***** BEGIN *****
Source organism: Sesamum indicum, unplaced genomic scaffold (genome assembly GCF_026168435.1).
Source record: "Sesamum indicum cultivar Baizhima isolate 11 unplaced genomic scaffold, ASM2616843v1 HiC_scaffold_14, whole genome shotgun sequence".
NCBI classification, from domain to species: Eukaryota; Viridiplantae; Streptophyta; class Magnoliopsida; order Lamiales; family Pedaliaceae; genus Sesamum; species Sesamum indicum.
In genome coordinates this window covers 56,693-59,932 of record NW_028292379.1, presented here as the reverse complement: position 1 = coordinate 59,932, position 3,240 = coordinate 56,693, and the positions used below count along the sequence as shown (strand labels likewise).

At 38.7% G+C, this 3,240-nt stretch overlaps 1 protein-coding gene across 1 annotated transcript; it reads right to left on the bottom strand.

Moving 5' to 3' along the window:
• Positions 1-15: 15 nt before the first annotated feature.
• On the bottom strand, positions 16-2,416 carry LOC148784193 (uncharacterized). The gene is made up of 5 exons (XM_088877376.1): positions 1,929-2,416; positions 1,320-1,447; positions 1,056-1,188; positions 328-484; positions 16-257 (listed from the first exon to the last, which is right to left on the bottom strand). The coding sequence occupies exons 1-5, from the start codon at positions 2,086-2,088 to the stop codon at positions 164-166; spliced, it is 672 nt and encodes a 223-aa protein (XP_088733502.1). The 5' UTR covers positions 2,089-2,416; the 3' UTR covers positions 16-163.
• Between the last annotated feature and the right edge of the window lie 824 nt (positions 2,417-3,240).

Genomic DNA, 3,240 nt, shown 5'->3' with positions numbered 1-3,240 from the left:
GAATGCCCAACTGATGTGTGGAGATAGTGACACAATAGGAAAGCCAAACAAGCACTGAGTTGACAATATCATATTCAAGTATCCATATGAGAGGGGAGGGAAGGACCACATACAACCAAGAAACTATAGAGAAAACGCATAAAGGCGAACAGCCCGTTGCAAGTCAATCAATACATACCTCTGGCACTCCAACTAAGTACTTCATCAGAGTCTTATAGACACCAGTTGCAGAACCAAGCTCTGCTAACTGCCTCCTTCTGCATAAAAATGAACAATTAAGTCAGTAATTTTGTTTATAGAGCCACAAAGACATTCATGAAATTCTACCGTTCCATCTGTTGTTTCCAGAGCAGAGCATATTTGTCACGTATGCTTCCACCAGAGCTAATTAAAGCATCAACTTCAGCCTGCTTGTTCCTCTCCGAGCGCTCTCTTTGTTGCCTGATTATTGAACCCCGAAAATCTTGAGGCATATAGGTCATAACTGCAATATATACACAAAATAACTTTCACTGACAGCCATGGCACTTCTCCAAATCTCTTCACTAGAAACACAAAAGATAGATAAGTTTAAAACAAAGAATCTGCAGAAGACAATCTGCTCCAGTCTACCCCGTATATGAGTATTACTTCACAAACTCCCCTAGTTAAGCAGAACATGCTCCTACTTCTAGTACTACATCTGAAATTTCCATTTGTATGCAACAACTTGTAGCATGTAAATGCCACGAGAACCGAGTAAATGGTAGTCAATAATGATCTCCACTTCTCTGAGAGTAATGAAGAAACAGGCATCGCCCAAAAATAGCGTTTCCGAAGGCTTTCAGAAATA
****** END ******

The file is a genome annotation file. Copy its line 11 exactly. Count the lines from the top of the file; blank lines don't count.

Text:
GAATGCCCAACTGATGTGTGGAGATAGTGACACAATAGGAAAGCCAAACAAGCACTGAGTTGACAATATCATATTCAAGTATCCATATGAGAGGGGAGGGAAGGACCACATACAACCAAGAAACTATAGAGAAAACGCATAAAGGCGAACAGCCCGTTGCAAGTCAATCAATACATACCTCTGGCACTCCAACTAAGTACTTCATCAGAGTCTTATAGACACCAGTTGCAGAACCAAGCTCTGCTAACTGCCTCCTTCTGCATAAAAATGAACAATTAAGTCAGTAATTTTGTTTATAGAGCCACAAAGACATTCATGAAATTCTACCGTTCCATCTGTTGTTTCCAGAGCAGAGCATATTTGTCACGTATGCTTCCACCAGAGCTAATTAAAGCATCAACTTCAGCCTGCTTGTTCCTCTCCGAGCGCTCTCTTTGTTGCCTGATTATTGAACCCCGAAAATCTTGAGGCATATAGGTCATAACTGCAATATATACACAAAATAACTTTCACTGACAGCCATGGCACTTCTCCAAATCTCTTCACTAGAAACACAAAAGATAGATAAGTTTAAAACAAAGAATCTGCAGAAGACAATCTGCTCCAGTCTACCCCGTATATGAGTATTACTTCACAAACTCCCCTAGTTAAGCAGAACATGCTCCTACTTCTAGTACTACATCTGAAATTTCCATTTGTATGCAACAACTTGTAGCATGTAAATGCCACGAGAACCGAGTAAATGGTAGTCAATAATGATCTCCACTTCTCTGAGAGTAATGAAGAAACAGGCATCGCCCAAAAATAGCGTTTCCGAAGGCTTTCAGAAATA